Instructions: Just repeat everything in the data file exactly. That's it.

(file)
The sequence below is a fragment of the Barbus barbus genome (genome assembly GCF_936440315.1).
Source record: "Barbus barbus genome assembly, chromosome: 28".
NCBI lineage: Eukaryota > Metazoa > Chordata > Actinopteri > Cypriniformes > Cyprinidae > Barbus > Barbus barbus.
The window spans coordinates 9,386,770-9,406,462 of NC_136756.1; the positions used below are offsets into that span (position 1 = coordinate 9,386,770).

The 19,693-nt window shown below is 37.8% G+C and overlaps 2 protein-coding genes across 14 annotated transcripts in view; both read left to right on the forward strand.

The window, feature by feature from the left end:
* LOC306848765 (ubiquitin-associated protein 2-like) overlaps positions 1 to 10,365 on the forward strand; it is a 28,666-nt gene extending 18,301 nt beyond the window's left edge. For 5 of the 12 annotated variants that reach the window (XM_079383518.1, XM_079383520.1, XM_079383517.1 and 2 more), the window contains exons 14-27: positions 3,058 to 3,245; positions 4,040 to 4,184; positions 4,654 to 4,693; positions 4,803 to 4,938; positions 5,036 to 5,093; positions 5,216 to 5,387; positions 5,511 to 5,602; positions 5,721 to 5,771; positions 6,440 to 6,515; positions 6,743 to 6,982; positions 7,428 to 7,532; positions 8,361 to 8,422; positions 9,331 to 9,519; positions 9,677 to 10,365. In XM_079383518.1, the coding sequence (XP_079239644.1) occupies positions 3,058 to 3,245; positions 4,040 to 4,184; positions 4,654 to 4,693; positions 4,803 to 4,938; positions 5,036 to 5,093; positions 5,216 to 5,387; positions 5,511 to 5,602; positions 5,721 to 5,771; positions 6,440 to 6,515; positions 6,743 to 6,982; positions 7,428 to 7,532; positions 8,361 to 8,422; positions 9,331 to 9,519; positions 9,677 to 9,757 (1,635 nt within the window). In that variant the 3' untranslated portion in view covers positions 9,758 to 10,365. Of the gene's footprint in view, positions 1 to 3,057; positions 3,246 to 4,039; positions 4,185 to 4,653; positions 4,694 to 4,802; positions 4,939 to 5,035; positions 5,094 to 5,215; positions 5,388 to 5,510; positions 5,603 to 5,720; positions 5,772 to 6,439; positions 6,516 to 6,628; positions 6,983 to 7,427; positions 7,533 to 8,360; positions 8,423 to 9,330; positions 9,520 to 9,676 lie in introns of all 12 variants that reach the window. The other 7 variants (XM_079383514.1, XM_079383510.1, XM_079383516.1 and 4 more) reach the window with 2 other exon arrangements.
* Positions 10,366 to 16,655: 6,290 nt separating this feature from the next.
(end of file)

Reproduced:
The sequence below is a fragment of the Barbus barbus genome (genome assembly GCF_936440315.1).
Source record: "Barbus barbus genome assembly, chromosome: 28".
NCBI lineage: Eukaryota > Metazoa > Chordata > Actinopteri > Cypriniformes > Cyprinidae > Barbus > Barbus barbus.
The window spans coordinates 9,386,770-9,406,462 of NC_136756.1; the positions used below are offsets into that span (position 1 = coordinate 9,386,770).

The 19,693-nt window shown below is 37.8% G+C and overlaps 2 protein-coding genes across 14 annotated transcripts in view; both read left to right on the forward strand.

The window, feature by feature from the left end:
* LOC306848765 (ubiquitin-associated protein 2-like) overlaps positions 1 to 10,365 on the forward strand; it is a 28,666-nt gene extending 18,301 nt beyond the window's left edge. For 5 of the 12 annotated variants that reach the window (XM_079383518.1, XM_079383520.1, XM_079383517.1 and 2 more), the window contains exons 14-27: positions 3,058 to 3,245; positions 4,040 to 4,184; positions 4,654 to 4,693; positions 4,803 to 4,938; positions 5,036 to 5,093; positions 5,216 to 5,387; positions 5,511 to 5,602; positions 5,721 to 5,771; positions 6,440 to 6,515; positions 6,743 to 6,982; positions 7,428 to 7,532; positions 8,361 to 8,422; positions 9,331 to 9,519; positions 9,677 to 10,365. In XM_079383518.1, the coding sequence (XP_079239644.1) occupies positions 3,058 to 3,245; positions 4,040 to 4,184; positions 4,654 to 4,693; positions 4,803 to 4,938; positions 5,036 to 5,093; positions 5,216 to 5,387; positions 5,511 to 5,602; positions 5,721 to 5,771; positions 6,440 to 6,515; positions 6,743 to 6,982; positions 7,428 to 7,532; positions 8,361 to 8,422; positions 9,331 to 9,519; positions 9,677 to 9,757 (1,635 nt within the window). In that variant the 3' untranslated portion in view covers positions 9,758 to 10,365. Of the gene's footprint in view, positions 1 to 3,057; positions 3,246 to 4,039; positions 4,185 to 4,653; positions 4,694 to 4,802; positions 4,939 to 5,035; positions 5,094 to 5,215; positions 5,388 to 5,510; positions 5,603 to 5,720; positions 5,772 to 6,439; positions 6,516 to 6,628; positions 6,983 to 7,427; positions 7,533 to 8,360; positions 8,423 to 9,330; positions 9,520 to 9,676 lie in introns of all 12 variants that reach the window. The other 7 variants (XM_079383514.1, XM_079383510.1, XM_079383516.1 and 4 more) reach the window with 2 other exon arrangements.
* Positions 10,366 to 16,655: 6,290 nt separating this feature from the next.